Applying Diatonic Substitution in Rock and Metal Guitar

(Image credit: Damian Fanelli)

Hey, this is Shawn McGovern again. Thank you for all your interest in my last column, “Applying Altered Dominant Scale In Metal.”

This time, I'd like to discuss a musical device known as diatonic substitution and how it may be used in a rock or metal context in regards to the guitar. Diatonic substitution is simply swapping one chord for another in the same key.

The word diatonic is defined as involving only notes contained in the prevailing key without the use of accidentals.

In layman's terms, this means only using notes of a particular key or scale. To demonstrate this concept, let's use the key of A minor. The notes of the A minor scale are A, B, C, D, E, F and G. If we intend to use diatonic substitution for an A minor chord (spelled A, C, E), we could use an A Minor 7 chord instead (spelled A, C, E, G). This is a simple form of diatonic substitution.

This lesson is concerned with using diatonic substitution to create interesting solos and melodic lines over common chord progressions. As you may know, in the rock or metal genre a common chord progression is I minor, flat VI major, followed by flat VII major.

In the key of E minor, this gives us E minor, C major and D major. It is very typical for metal guitarists to create melodic lines with the corresponding arpeggios; E minor arpeggio over E minor etc. Following chord progressions with these triad-based arpeggios sounds cool, but like any overused device it can get stale really fast!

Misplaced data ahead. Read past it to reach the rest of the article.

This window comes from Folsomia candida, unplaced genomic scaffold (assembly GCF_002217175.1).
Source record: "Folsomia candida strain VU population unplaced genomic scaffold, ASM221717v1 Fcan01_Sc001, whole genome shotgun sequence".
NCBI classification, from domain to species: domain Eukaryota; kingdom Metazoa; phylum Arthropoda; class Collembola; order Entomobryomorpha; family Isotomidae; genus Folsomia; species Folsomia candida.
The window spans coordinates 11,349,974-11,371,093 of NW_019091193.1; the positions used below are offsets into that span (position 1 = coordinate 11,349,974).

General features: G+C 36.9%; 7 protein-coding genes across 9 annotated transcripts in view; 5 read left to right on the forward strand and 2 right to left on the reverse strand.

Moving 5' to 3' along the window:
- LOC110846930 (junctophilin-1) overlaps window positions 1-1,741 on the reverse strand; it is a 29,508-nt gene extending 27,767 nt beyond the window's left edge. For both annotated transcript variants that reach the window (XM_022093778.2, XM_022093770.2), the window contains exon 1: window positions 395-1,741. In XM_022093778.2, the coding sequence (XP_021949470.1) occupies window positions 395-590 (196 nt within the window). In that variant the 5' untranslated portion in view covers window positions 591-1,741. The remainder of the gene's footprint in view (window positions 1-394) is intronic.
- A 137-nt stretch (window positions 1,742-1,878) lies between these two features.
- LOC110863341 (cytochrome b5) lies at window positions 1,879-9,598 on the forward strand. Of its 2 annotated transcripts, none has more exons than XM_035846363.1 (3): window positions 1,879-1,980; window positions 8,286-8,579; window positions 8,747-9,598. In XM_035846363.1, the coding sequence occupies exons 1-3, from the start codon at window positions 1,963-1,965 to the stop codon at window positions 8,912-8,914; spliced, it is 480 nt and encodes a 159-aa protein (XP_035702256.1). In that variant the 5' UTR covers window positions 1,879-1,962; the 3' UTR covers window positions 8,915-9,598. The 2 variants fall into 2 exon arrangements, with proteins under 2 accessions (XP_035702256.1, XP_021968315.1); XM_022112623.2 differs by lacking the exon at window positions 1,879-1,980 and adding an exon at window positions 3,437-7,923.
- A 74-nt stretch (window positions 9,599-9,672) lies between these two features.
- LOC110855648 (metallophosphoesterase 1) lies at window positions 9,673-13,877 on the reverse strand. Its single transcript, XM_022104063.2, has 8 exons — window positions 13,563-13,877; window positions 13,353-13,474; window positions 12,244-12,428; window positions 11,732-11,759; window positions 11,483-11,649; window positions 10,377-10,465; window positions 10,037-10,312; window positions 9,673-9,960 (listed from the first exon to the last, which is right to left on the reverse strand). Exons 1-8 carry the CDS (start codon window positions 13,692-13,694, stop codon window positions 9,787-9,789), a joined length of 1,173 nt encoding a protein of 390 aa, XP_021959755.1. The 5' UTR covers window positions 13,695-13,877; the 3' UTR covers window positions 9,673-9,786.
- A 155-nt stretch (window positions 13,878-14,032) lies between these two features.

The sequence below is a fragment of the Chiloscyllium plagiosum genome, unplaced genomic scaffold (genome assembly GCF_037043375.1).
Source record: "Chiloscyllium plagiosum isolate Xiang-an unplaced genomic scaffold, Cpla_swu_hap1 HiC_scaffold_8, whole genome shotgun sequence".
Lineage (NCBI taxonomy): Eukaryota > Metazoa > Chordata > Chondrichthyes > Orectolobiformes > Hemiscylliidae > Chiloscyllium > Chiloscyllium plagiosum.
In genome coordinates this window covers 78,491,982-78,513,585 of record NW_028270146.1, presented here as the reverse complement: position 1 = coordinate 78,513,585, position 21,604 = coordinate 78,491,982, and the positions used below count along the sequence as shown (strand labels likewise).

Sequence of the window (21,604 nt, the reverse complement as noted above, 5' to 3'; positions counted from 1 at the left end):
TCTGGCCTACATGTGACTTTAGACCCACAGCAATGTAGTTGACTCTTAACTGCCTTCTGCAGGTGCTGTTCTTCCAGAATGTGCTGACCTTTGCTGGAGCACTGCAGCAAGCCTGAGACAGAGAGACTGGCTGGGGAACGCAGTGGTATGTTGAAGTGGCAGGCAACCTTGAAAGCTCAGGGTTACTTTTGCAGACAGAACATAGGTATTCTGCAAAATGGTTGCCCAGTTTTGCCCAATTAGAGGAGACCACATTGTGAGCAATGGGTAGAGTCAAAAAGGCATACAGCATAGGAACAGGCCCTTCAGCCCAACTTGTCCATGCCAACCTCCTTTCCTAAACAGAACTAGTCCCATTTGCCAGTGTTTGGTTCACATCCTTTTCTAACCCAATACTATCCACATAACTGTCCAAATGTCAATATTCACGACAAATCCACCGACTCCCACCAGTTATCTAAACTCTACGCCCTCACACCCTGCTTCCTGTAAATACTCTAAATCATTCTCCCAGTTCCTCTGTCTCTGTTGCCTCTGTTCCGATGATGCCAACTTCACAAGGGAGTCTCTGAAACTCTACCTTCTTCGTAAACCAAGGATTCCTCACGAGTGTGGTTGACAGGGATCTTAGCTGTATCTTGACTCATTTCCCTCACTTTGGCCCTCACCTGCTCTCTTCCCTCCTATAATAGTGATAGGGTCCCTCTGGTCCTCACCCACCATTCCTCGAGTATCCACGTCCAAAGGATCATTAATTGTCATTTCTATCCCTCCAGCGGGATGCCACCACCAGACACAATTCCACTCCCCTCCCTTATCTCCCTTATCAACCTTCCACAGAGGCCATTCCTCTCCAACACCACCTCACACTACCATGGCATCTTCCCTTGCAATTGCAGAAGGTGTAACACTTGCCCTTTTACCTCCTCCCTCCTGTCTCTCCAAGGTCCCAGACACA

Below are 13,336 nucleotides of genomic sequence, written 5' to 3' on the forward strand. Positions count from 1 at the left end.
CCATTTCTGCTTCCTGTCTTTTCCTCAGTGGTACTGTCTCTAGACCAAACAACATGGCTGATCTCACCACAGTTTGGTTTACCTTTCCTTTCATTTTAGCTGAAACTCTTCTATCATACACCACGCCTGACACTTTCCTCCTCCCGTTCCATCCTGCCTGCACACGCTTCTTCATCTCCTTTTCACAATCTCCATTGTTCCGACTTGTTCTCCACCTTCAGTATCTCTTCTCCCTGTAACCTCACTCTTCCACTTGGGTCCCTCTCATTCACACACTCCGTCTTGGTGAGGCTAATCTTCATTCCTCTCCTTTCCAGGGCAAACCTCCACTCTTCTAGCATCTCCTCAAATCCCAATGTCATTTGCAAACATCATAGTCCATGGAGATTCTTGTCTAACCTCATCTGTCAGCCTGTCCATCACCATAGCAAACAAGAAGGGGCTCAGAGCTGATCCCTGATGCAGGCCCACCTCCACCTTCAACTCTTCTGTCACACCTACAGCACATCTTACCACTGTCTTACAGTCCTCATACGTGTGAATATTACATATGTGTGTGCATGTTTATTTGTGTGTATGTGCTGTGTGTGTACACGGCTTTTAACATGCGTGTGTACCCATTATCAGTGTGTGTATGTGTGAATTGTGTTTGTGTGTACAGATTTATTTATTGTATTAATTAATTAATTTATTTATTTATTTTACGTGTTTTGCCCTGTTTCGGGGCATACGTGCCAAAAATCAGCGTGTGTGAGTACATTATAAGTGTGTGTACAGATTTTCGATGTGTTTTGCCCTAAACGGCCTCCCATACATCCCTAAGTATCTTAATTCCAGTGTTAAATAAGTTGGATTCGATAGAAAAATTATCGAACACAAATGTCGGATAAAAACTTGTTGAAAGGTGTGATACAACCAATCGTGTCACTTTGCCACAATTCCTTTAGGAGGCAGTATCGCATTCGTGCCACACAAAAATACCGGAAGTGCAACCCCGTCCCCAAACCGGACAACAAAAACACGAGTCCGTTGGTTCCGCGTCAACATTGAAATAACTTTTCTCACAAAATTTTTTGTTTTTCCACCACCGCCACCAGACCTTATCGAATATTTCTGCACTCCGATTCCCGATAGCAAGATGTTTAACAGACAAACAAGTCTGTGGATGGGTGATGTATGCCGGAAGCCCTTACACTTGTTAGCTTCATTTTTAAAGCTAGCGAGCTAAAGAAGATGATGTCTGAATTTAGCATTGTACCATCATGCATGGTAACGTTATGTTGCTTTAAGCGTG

I like to employ diatonic substitution in the form of creating chord extensions by using common arpeggios based on other chord tones besides the root. An easy example is using a G major arpeggio over an E minor chord. G is the third of E minor and the notes of G major are G, B and D. By superimposing those notes over an E minor chord we are now implying an E minor 7 harmony.

This idea can add an extra dimension to your soloing because of the richness of the new harmony, especially in power-chord-based rock, where our ears are bludgeoned with roots and fifths and starved of harmony. Another added bonus to this approach is the elimination of the root of the chord in your arpeggio-based line, which I believe adds a new level of sophistication and unpredictability to your soloing.

Another cool perk to using this device will come in handy for all you monster sweep pickers out there, as it is much easier to rip a conventional triad arpeggio at 600 bpm than the full extension you are implying.

Diatonic substitution can also be used for modal music, as superimposing arpeggios over a one-chord vamp can spell out some of the identifying notes of a particular mode. For example, if we wanted to improvise over a C major or C major 7 chord and create a Lydian modality, we could play an arpeggio based on the fifth of the chord G major 7. A G major 7 arpeggio is spelled out G, B, D, and F sharp. Now we have the fifth, major seventh, ninth and sharp 11th respectively, thus laying out the notes of C Lydian.

Thank you again for your interest in my blog. Keep shredding thoughtfully!

Shawn McGovern is a GIT graduate and sought-out guitar instructor in Providence, Rhode Island, and Los Angeles and may be contacted through his site,

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